An overview of identity politics and an overview of important artistic controversies.
Hello, I'd like to welcome you to this episode of Exploring Art History with Ian. My name is Ian McConnell, and today's lesson is about identity politics and artistic controversies. As you're watching the video, feel free to pause, move forward, or rewind as often as you feel is necessary. And as soon as you're ready we can begin.
Today's objectives are listed below. By the end of the lesson today you'll be able to identify and define today's key terms. You'll be able to describe the controversies regarding Karen Finley, Robert Mapplethorpe, and Chris Ofili and relate these controversies to the theme of the culture wars in the United States.
Key terms, as always, are listed in yellow throughout the lesson. First key term is culture wars. Conflict between values and philosophies in opposing cultures. And National Endowment for the Arts, or NEA, a federally funded program that supports artists, organizations, and their creative activities.
The big idea for today, the artistic controversies of Karen Finley, proper Mapplethorpe, and Chris Ofili bring to light the ongoing culture wars in America regarding freedom of speech and issues of decency. And the art and controversy that we're talking about today takes place between 1980 and 2000. Today we'll be traveling to New York City, Cincinnati, and Washington, DC.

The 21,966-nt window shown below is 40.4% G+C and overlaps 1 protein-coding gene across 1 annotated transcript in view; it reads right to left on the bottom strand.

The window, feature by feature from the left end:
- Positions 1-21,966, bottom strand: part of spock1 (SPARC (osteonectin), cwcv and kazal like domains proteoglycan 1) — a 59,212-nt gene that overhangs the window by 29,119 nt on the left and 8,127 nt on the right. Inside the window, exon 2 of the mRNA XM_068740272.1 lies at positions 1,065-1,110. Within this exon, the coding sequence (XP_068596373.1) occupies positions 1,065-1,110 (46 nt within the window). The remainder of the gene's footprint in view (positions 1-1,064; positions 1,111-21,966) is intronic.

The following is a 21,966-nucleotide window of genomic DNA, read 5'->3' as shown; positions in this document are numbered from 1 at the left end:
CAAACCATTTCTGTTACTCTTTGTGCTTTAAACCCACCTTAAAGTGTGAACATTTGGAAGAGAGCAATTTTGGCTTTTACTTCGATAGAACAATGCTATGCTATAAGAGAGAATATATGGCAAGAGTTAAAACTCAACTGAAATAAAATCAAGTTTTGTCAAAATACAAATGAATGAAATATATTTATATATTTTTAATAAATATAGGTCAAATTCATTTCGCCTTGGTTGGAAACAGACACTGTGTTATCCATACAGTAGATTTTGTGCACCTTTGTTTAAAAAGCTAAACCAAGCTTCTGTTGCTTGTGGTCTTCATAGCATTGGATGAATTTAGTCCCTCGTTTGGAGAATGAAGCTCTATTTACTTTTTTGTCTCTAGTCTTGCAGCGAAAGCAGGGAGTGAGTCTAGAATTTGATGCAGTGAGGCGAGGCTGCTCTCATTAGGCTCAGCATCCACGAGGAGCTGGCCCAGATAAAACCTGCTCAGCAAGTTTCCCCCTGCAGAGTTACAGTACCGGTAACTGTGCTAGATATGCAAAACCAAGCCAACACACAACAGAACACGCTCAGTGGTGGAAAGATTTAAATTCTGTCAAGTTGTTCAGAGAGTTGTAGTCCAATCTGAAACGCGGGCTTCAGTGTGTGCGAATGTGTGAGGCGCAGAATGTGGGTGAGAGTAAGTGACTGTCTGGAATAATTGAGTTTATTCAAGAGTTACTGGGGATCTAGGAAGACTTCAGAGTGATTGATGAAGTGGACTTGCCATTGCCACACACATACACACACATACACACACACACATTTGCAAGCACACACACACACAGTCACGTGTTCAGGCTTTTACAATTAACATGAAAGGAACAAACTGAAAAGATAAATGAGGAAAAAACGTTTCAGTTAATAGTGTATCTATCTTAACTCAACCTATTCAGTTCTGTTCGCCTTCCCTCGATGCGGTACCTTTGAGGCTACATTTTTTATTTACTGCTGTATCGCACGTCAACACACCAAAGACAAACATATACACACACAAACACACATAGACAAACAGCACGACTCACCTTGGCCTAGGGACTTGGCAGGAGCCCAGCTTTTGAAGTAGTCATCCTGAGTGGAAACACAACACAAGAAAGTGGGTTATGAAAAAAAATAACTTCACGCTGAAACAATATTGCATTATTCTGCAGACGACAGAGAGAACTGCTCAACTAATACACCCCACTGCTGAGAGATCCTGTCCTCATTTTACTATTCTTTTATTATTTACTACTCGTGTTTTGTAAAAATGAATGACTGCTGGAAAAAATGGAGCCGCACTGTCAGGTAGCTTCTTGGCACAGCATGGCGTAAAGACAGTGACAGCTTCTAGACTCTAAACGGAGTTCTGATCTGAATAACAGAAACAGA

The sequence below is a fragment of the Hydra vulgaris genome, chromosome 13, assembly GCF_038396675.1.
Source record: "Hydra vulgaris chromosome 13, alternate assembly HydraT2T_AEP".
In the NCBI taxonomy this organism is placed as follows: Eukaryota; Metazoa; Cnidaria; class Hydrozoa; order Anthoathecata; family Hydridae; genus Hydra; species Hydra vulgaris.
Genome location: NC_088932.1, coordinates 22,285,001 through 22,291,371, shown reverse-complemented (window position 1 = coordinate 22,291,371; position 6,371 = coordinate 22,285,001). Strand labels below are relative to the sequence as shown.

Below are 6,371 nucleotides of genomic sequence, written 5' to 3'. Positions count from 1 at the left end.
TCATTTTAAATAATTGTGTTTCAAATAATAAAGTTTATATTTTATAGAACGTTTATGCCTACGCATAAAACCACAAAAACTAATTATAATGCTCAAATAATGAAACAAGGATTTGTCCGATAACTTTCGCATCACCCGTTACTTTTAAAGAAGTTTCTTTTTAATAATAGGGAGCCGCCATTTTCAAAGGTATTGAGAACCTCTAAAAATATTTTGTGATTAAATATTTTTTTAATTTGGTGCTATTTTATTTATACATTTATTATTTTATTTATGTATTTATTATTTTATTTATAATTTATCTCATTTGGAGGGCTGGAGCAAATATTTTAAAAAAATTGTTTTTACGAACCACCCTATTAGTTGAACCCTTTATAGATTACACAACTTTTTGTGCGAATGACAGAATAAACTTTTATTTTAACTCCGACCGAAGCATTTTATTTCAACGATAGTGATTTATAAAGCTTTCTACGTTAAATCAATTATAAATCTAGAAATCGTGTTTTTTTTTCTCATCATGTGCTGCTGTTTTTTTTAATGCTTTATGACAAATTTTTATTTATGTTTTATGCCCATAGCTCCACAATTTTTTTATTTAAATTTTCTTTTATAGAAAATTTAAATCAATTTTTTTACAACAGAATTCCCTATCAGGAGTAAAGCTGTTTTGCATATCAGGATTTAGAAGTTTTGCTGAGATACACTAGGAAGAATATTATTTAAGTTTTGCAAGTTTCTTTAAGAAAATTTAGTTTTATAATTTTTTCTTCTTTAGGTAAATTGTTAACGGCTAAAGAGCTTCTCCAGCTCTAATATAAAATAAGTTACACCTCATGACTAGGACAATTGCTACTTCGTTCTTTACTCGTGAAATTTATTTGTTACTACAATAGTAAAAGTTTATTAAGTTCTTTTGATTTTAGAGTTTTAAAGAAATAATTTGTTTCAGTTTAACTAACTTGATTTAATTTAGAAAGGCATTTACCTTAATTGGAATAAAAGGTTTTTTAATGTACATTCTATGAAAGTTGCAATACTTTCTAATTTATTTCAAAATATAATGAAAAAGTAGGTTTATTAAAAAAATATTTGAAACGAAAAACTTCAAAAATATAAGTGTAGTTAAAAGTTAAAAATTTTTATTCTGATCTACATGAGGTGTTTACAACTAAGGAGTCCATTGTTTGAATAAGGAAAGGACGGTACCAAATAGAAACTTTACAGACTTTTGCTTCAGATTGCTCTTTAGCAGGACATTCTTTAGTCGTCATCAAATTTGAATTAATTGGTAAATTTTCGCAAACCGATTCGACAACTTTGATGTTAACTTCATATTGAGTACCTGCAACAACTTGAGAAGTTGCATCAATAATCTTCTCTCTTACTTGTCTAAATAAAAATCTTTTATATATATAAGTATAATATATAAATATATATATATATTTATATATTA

So the lesson today is going to be a little bit different than the others you've seen in this series. It's going to focus more on the questions regarding artistic controversies and identity politics. That is, the discourse related to the interests and perspectives of social interest groups. So we're going to look at three artists and describe the controversy, and then pose some questions at the end to get you thinking about these in a broader context. Now these can be very controversial issues, so in the spirit of neutrality, I'm simply going to present the facts, pose the questions, and try to keep my personal feelings out of the matter.
Karen Finley is a very well-known performance artist whose work often incorporates themes pertaining to women's and children's rights, abuse, drugs, and the effects on the American family. Now the manner in which she addresses these issues is often met with controversy given the graphic nature of the performance. She received funding from the NEA through a grant, which she used to finance her traveling show called We Keep Our Victims Ready. The performance involves her sitting in a rocking chair at the beginning and delivering a monologue. She then removes her clothing above the waist and smears chocolate over her bare chest while describing, without holding back, a sexual assault. It's a rather shocking performance, but her motives behind it have been personally stated to the effect that she is confronting people with the reality of these issues versus pretending they don't exist.